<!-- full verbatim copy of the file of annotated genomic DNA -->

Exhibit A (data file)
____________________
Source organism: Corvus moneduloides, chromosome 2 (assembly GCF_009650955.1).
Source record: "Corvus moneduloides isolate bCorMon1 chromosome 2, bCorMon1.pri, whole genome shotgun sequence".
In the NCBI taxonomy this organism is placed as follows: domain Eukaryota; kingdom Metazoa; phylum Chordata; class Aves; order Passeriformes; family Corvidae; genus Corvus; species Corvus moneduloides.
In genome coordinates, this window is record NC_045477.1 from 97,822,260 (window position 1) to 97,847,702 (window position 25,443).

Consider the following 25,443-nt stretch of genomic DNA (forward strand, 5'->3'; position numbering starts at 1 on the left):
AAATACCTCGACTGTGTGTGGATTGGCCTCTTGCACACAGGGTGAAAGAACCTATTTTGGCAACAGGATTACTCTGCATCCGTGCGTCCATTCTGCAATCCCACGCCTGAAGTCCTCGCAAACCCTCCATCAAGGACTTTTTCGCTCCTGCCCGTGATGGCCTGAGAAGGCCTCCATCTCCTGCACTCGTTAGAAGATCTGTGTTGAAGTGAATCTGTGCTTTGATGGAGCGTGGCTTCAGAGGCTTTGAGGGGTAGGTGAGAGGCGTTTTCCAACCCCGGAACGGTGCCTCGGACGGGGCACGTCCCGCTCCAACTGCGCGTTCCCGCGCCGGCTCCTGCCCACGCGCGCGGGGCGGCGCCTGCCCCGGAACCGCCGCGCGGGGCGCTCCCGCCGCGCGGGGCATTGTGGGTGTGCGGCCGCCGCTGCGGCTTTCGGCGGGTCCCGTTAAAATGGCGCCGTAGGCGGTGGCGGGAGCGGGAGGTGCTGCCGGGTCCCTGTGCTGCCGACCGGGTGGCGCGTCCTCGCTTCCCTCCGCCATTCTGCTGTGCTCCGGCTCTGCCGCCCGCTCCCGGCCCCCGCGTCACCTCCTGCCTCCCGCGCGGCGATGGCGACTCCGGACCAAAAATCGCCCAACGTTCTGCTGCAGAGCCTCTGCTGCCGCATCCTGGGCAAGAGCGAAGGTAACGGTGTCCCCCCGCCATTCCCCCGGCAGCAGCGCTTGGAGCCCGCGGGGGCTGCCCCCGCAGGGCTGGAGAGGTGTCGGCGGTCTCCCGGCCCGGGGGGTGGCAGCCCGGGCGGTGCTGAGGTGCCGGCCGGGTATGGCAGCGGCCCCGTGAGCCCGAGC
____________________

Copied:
Source organism: Corvus moneduloides, chromosome 2 (assembly GCF_009650955.1).
Source record: "Corvus moneduloides isolate bCorMon1 chromosome 2, bCorMon1.pri, whole genome shotgun sequence".
In the NCBI taxonomy this organism is placed as follows: domain Eukaryota; kingdom Metazoa; phylum Chordata; class Aves; order Passeriformes; family Corvidae; genus Corvus; species Corvus moneduloides.
In genome coordinates, this window is record NC_045477.1 from 97,822,260 (window position 1) to 97,847,702 (window position 25,443).

Consider the following 25,443-nt stretch of genomic DNA (forward strand, 5'->3'; position numbering starts at 1 on the left):
AAATACCTCGACTGTGTGTGGATTGGCCTCTTGCACACAGGGTGAAAGAACCTATTTTGGCAACAGGATTACTCTGCATCCGTGCGTCCATTCTGCAATCCCACGCCTGAAGTCCTCGCAAACCCTCCATCAAGGACTTTTTCGCTCCTGCCCGTGATGGCCTGAGAAGGCCTCCATCTCCTGCACTCGTTAGAAGATCTGTGTTGAAGTGAATCTGTGCTTTGATGGAGCGTGGCTTCAGAGGCTTTGAGGGGTAGGTGAGAGGCGTTTTCCAACCCCGGAACGGTGCCTCGGACGGGGCACGTCCCGCTCCAACTGCGCGTTCCCGCGCCGGCTCCTGCCCACGCGCGCGGGGCGGCGCCTGCCCCGGAACCGCCGCGCGGGGCGCTCCCGCCGCGCGGGGCATTGTGGGTGTGCGGCCGCCGCTGCGGCTTTCGGCGGGTCCCGTTAAAATGGCGCCGTAGGCGGTGGCGGGAGCGGGAGGTGCTGCCGGGTCCCTGTGCTGCCGACCGGGTGGCGCGTCCTCGCTTCCCTCCGCCATTCTGCTGTGCTCCGGCTCTGCCGCCCGCTCCCGGCCCCCGCGTCACCTCCTGCCTCCCGCGCGGCGATGGCGACTCCGGACCAAAAATCGCCCAACGTTCTGCTGCAGAGCCTCTGCTGCCGCATCCTGGGCAAGAGCGAAGGTAACGGTGTCCCCCCGCCATTCCCCCGGCAGCAGCGCTTGGAGCCCGCGGGGGCTGCCCCCGCAGGGCTGGAGAGGTGTCGGCGGTCTCCCGGCCCGGGGGGTGGCAGCCCGGGCGGTGCTGAGGTGCCGGCCGGGTATGGCAGCGGCCCCGTGAGCCCGAGC